Did you read this article, co-authored by Ezekiel Emanuel, MD, one of President Obama’s health policy advisors, that appeared in the March 21 Journal of the American Medical Association? This is scary news if you are a physician.
In this article, Emanuel calls for cutting short the training duration of medical residents as a way to curb and cut costs. We all get the idea — Medicare shells out tons of money to training hospitals each year to help fund medical training. As Emanuel sees it, if we cut off some (or a lot) of that training time, we can reduce the amount of money that Medicare has to pay to teaching hospitals across the country.
He argues that the last year of residency does not do much for a resident’s education — that by the last year, they are well-trained enough and do not need a final year.
While I think we all can agree that there is room for reforming and tweaking medical education from both the medical school curriculums to residency programs, I do not agree that slicing off a year of residency training is a good idea.
In fact, I am alarmed at this proposition and I think you, as a physician, should be too.
[For another take on Ezekiel Emanuel's healthcare opinions, read "The Death of Health Insurance?" ]
First, as physicians, we are constantly compared to other healthcare providers in terms of our role, what we offer, and how well we perform. It is my perception that our reputation in our society has been diminishing over time: there is a general perception that we are greedy and working alongside the insurance companies to make them more money. Yes, this is a generalization, but the perception remains.
If we start cutting back on our training, we will literally be slicing into our professionalism, something that as always helped us stand out from other healthcare providers. This is not a knock on any other type of provider, but going through the rigors of medical school and residency is vastly different than the training a PA goes through or a chiropractor endures. We sacrifice so much to reach our goal of being a physician.
But in the last 10 years to 20 years, our patients and the healthcare system have tended to undervalue this process. Patients forget that we had to put our families and personal lives on hold for not just one year but a minimum of seven years to become a physician. No other position/job/role in our society has to endure as much as we do.
For most of us, we do this because we enjoy helping others and know that the sacrifice is well worth it. I am afraid once we start cutting back on our training that will be the start of the process in making us seem more mediocre. The less training we do, the less we should be valued (and paid), and the more we are like all the other healthcare providers.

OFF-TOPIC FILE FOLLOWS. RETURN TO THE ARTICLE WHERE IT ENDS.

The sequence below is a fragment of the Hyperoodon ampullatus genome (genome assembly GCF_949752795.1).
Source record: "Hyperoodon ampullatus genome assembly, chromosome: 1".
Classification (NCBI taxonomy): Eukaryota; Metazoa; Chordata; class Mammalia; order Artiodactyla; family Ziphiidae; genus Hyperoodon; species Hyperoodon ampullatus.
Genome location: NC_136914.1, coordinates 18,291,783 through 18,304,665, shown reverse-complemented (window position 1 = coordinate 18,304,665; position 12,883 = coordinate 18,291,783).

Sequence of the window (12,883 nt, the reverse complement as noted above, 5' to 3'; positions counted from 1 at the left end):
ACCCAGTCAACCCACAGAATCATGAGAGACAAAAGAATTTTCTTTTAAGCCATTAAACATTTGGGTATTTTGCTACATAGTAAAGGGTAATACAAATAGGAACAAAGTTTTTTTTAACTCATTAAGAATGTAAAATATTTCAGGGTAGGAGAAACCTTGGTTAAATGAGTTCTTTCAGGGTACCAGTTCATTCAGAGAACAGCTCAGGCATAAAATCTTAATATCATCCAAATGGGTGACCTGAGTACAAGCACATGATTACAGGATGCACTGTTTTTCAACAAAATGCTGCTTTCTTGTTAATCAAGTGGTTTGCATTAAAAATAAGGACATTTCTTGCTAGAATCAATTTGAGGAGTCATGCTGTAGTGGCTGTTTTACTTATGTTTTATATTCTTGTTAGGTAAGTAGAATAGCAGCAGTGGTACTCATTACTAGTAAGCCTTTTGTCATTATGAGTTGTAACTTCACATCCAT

What’s to distinguish us from the PAs and NPs and other practitioners? Right now we know that our training is so much superior. But when that training is cut (and at first it will be one year, but who knows what follows), we become more mediocre.
Next, we should probably get more training, not less. Cutting back on our training may result in saving Medicare money, but I am afraid this will potentially result in doctors who are not as qualified to perform each day which ultimately leads to more errors, more complaints, more lawsuits and worsening outcomes. I think there are many unintended consequences from this action.
Lastly, I am afraid that cutting back on our training is a way for us to be pawns of the system even more than we already are. Let’s face it, we are the middlemen in the healthcare system and the push to make us less trained will diminish our professionalism. We already have to comply with the rules of the healthcare game, and I am afraid that cutting back on our training is a slippery slope that can ultimately lead to places that worsen our reputation and position in medicine.
Medicine has stood for ages as a noble profession. Becoming a doctor is difficult and takes the special blend of endurance, a big heart, and tenacity. Yes, our healthcare system is far from perfect, but let’s not lose sight that here in America we have the best trained physicians anywhere in the world. Cutting back on that training only hurts us.
And because of that, you should be alarmed. So many of us are already unsure of the future of medicine — I think Emanuel’s ideas only make that future seem so much more uncertain.
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